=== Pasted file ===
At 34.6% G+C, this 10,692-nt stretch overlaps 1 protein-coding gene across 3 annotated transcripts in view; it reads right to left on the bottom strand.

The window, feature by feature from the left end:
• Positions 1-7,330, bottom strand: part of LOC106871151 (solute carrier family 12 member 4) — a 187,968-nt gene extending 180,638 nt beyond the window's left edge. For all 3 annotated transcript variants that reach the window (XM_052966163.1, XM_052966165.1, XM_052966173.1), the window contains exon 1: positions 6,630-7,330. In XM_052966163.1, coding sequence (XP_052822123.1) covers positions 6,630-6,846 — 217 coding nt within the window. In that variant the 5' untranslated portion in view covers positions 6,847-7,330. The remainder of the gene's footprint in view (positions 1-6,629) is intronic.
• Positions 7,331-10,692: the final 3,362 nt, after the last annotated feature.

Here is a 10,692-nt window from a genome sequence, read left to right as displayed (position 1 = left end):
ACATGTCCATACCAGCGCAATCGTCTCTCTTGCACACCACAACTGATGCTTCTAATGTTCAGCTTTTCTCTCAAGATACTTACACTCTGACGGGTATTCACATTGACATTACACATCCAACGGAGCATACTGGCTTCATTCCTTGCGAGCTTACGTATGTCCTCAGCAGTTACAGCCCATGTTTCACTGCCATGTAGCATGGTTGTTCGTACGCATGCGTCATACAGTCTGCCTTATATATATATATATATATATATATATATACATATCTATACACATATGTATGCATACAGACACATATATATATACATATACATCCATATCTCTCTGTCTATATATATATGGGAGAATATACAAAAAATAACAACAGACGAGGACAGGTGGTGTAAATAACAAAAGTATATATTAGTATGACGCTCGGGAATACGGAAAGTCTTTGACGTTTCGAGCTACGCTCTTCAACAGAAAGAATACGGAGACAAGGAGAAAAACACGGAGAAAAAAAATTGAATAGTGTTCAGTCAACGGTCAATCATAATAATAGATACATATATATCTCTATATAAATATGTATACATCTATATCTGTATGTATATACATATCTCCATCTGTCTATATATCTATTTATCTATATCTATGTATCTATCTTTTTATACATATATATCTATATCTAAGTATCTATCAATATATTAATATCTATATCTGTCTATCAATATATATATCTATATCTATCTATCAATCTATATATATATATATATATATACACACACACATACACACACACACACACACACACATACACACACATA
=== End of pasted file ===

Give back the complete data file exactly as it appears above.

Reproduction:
At 34.6% G+C, this 10,692-nt stretch overlaps 1 protein-coding gene across 3 annotated transcripts in view; it reads right to left on the bottom strand.

The window, feature by feature from the left end:
• Positions 1-7,330, bottom strand: part of LOC106871151 (solute carrier family 12 member 4) — a 187,968-nt gene extending 180,638 nt beyond the window's left edge. For all 3 annotated transcript variants that reach the window (XM_052966163.1, XM_052966165.1, XM_052966173.1), the window contains exon 1: positions 6,630-7,330. In XM_052966163.1, coding sequence (XP_052822123.1) covers positions 6,630-6,846 — 217 coding nt within the window. In that variant the 5' untranslated portion in view covers positions 6,847-7,330. The remainder of the gene's footprint in view (positions 1-6,629) is intronic.
• Positions 7,331-10,692: the final 3,362 nt, after the last annotated feature.

Here is a 10,692-nt window from a genome sequence, read left to right as displayed (position 1 = left end):
ACATGTCCATACCAGCGCAATCGTCTCTCTTGCACACCACAACTGATGCTTCTAATGTTCAGCTTTTCTCTCAAGATACTTACACTCTGACGGGTATTCACATTGACATTACACATCCAACGGAGCATACTGGCTTCATTCCTTGCGAGCTTACGTATGTCCTCAGCAGTTACAGCCCATGTTTCACTGCCATGTAGCATGGTTGTTCGTACGCATGCGTCATACAGTCTGCCTTATATATATATATATATATATATATATATACATATCTATACACATATGTATGCATACAGACACATATATATATACATATACATCCATATCTCTCTGTCTATATATATATGGGAGAATATACAAAAAATAACAACAGACGAGGACAGGTGGTGTAAATAACAAAAGTATATATTAGTATGACGCTCGGGAATACGGAAAGTCTTTGACGTTTCGAGCTACGCTCTTCAACAGAAAGAATACGGAGACAAGGAGAAAAACACGGAGAAAAAAAATTGAATAGTGTTCAGTCAACGGTCAATCATAATAATAGATACATATATATCTCTATATAAATATGTATACATCTATATCTGTATGTATATACATATCTCCATCTGTCTATATATCTATTTATCTATATCTATGTATCTATCTTTTTATACATATATATCTATATCTAAGTATCTATCAATATATTAATATCTATATCTGTCTATCAATATATATATCTATATCTATCTATCAATCTATATATATATATATATATATACACACACACATACACACACACACACACACACACATACACACACATA